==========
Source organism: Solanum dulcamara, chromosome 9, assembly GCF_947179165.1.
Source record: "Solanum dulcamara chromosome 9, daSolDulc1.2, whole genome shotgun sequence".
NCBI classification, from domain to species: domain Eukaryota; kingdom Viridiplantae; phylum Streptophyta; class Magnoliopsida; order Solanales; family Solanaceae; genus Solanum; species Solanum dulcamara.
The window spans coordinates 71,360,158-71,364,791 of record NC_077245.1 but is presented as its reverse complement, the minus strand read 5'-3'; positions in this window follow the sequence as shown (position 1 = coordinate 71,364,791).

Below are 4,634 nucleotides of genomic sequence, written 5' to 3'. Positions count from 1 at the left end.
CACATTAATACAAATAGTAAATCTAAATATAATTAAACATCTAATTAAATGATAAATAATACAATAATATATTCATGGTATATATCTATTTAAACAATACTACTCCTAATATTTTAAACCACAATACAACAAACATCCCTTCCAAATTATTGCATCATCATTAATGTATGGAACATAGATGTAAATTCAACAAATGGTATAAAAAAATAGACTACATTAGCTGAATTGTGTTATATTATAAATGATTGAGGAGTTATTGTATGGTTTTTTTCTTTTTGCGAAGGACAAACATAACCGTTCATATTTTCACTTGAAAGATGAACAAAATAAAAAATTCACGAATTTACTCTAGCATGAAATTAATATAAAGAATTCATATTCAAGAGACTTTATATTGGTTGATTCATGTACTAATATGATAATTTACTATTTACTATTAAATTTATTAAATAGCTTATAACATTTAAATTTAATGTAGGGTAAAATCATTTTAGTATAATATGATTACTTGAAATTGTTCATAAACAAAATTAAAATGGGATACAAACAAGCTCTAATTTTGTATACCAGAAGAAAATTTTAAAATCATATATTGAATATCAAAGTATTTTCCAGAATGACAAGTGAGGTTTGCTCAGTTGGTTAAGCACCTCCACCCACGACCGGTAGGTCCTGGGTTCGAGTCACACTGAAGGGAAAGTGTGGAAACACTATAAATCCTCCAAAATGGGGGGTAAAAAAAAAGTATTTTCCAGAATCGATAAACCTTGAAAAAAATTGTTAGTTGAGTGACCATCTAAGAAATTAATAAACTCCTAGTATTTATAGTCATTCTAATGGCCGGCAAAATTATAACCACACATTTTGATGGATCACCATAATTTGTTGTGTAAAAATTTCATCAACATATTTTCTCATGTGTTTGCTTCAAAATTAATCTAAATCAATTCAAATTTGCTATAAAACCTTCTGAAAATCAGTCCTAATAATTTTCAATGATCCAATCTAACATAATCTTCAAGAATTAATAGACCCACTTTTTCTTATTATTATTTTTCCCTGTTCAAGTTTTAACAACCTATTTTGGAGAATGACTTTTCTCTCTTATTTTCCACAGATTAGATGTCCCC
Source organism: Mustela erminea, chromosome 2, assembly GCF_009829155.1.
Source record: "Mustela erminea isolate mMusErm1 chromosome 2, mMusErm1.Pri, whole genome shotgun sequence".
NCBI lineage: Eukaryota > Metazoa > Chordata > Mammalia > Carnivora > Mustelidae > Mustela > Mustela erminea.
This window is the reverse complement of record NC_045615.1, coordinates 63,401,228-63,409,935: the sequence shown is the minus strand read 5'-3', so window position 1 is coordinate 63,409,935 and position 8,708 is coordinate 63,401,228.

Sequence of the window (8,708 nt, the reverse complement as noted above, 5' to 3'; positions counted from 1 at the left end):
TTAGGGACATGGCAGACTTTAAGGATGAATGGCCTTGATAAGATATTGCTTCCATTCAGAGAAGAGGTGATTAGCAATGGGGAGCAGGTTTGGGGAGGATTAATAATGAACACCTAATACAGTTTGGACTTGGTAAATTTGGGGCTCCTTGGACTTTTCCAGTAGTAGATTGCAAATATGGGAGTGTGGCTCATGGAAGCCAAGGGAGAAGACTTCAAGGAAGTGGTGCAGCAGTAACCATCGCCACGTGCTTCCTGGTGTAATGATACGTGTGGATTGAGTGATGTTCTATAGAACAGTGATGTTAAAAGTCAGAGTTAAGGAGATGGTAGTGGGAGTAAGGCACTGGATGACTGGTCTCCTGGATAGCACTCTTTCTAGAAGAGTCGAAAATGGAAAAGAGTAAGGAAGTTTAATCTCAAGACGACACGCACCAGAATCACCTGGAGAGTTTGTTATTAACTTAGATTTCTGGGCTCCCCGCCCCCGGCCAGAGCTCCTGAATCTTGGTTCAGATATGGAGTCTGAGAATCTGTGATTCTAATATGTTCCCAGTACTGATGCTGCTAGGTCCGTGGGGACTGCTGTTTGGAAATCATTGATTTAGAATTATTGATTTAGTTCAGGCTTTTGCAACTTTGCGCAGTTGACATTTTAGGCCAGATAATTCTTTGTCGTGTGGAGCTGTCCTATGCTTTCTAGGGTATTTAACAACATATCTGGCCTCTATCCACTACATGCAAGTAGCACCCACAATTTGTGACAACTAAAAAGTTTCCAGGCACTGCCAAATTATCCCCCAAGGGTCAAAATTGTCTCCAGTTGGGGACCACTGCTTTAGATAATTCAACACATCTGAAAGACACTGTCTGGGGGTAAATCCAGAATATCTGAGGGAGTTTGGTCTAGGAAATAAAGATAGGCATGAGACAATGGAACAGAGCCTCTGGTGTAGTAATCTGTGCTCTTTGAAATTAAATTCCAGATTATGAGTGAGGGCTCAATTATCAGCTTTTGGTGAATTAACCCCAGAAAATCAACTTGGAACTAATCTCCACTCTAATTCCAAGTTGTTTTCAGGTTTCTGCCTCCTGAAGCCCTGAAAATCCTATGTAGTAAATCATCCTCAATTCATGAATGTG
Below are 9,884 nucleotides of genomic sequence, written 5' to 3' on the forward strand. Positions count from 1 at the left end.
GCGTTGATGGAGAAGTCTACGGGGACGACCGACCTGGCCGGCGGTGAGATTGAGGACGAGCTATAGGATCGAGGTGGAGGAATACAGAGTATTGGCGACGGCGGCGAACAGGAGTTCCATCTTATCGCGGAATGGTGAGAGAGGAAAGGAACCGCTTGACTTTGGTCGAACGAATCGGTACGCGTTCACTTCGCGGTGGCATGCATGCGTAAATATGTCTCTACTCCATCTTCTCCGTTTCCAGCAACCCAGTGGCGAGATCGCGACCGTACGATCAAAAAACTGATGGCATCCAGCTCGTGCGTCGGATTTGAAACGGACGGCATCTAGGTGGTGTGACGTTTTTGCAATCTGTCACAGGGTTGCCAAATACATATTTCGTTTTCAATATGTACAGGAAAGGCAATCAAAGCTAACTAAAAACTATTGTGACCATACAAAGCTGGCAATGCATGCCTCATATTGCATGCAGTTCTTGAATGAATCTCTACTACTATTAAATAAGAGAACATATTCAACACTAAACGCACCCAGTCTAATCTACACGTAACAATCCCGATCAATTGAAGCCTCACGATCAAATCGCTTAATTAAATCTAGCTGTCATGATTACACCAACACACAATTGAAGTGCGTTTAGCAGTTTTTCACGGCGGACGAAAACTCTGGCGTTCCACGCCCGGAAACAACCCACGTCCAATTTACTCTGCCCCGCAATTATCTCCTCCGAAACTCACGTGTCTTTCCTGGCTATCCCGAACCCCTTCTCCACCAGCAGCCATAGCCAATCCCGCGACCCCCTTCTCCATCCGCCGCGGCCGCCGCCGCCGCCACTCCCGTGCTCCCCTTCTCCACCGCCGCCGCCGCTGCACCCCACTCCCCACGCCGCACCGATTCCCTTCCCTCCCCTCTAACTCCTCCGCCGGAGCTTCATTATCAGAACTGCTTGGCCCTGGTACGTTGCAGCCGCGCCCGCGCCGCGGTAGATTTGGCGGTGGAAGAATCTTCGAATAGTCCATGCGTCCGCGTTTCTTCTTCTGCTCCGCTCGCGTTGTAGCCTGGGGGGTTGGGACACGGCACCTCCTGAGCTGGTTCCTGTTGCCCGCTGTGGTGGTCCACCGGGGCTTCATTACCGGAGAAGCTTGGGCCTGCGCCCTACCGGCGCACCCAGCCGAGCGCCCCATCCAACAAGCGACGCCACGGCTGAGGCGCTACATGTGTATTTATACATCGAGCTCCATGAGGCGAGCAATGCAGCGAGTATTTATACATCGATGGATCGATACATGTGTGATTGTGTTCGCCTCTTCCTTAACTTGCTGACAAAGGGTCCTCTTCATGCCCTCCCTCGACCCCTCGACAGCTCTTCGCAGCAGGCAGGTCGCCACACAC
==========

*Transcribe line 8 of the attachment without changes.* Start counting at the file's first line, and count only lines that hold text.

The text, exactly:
Source record: "Mustela erminea isolate mMusErm1 chromosome 2, mMusErm1.Pri, whole genome shotgun sequence".